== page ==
Officials responsible for anticipating the demand for electric vehicle charging stations could get help through a sophisticated new method developed at Oak Ridge National Laboratory. The method considers electric vehicle volume and the random timing of vehicles arriving at charging stations to determine an optimal number of chargers needed in the near and long term. “Our method can provide insights for planners to strategically balance the cost of new infrastructure with establishing a level of service that can enable and sustain increased use of electric vehicles,” said ORNL’s Zhenhong Lin. The study, published in Transportation Research Part E, mapped the number of direct current fast chargers needed at new stations between California cities if regional infrastructure were added in stages through 2029. The method can also be applied to other states, regions and the nation. [Contact: Kim Askey, (865) 576-2841; askeyka@ornl.gov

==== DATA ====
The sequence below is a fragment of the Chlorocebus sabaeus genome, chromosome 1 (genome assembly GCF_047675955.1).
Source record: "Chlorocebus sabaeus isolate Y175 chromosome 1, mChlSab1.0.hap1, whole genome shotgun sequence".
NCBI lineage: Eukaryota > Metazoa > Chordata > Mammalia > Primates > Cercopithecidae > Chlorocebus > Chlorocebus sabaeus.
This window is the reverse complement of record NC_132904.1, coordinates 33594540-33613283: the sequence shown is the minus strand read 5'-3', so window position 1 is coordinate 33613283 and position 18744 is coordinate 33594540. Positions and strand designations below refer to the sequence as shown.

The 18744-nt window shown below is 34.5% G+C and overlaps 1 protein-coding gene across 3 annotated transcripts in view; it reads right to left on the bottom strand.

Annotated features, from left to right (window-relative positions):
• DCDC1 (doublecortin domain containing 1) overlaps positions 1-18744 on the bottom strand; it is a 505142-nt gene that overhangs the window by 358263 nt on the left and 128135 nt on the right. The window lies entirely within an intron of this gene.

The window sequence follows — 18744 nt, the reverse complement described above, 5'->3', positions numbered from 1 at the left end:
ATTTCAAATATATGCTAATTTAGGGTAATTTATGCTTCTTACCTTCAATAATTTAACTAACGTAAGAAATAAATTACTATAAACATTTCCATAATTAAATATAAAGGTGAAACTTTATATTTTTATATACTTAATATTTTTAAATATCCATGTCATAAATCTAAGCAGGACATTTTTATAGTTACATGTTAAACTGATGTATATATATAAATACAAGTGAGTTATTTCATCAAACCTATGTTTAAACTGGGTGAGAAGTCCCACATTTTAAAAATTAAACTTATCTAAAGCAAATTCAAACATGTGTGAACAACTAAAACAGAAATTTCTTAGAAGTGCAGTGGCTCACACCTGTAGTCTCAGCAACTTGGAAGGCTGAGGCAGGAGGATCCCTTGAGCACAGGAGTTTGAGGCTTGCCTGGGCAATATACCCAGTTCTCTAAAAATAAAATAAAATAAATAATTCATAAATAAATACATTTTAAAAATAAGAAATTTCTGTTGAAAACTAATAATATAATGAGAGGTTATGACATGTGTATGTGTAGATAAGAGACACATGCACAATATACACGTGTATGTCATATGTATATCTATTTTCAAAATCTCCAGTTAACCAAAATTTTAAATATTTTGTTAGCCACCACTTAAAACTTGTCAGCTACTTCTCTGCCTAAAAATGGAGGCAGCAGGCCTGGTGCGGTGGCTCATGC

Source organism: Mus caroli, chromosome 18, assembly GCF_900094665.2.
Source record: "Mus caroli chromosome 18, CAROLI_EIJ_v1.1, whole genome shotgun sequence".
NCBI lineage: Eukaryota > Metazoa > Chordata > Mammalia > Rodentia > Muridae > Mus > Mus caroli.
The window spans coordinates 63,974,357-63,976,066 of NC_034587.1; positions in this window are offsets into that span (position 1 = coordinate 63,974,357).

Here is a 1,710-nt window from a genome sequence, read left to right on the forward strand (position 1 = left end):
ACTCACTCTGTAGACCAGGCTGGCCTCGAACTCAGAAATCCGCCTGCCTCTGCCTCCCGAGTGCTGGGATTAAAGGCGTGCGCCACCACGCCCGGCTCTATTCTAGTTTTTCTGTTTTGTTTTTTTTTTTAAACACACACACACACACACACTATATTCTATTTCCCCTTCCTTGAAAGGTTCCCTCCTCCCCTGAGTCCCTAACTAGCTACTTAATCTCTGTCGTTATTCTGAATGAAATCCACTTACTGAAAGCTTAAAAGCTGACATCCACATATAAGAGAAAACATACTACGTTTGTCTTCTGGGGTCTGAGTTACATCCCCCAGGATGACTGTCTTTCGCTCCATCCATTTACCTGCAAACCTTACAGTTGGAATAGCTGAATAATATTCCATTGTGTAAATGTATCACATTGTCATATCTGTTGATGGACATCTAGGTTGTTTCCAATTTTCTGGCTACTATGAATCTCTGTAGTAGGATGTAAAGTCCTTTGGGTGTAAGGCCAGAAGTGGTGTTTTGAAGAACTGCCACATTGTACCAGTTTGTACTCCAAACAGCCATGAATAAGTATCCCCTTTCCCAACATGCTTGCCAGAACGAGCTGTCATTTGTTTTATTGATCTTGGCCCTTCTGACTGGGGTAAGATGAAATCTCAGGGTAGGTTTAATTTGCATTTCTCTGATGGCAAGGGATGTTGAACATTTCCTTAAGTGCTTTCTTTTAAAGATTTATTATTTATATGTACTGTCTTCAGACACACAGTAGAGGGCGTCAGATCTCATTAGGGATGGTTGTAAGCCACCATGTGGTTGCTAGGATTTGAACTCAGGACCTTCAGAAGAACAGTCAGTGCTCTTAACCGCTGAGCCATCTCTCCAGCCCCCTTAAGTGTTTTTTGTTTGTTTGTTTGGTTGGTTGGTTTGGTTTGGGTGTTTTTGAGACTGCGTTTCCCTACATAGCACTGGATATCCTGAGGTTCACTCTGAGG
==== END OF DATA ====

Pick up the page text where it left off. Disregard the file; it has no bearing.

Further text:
Image: https://www.ornl.gov/sites/default/files/news/images/Untitled-1%20%281%29.jpg

Caption: An analysis from Oak Ridge National Laboratory shows the optimal number of fast chargers needed at electric vehicle charging stations between California cities in a multi-stage deployment through 2029. Credit: Fie Xie/Oak Ridge National Laboratory, U.S. Dept. of Energy 

Materials—Shape-memory conductors 

A novel approach that creates a renewable, leathery material—programmed to remember its shape—may offer a low-cost alternative to conventional conductors for applications in sensors and robotics. To make the bio-based, shape-memory material, Oak Ridge National Laboratory scientists streamlined a solvent-free process that mixes rubber with lignin—the by-product of woody plants used to make biofuels. They fashioned the leathery material into small strips and brushed on a thin layer of silver nanoparticles to activate electrical conductivity. The strips were stretched or curled and then frozen as part of the process to program the material to return to its intended shape, which occurs after the application of low heat. “The performance of this polymer can be tuned further,” said ORNL’s Amit Naskar. “Variant lignins can be used at different ratios, which determines the material’s pliability.” ORNL detailed their method in Macromolecules. [Contact: Sara Shoemaker, (865) 576-9219; shoemakerms@ornl.gov

Image: https://www.ornl.gov/sites/default/files/Screen%20Shot%202017-12-22%20at%202.01.38%20PM.jpg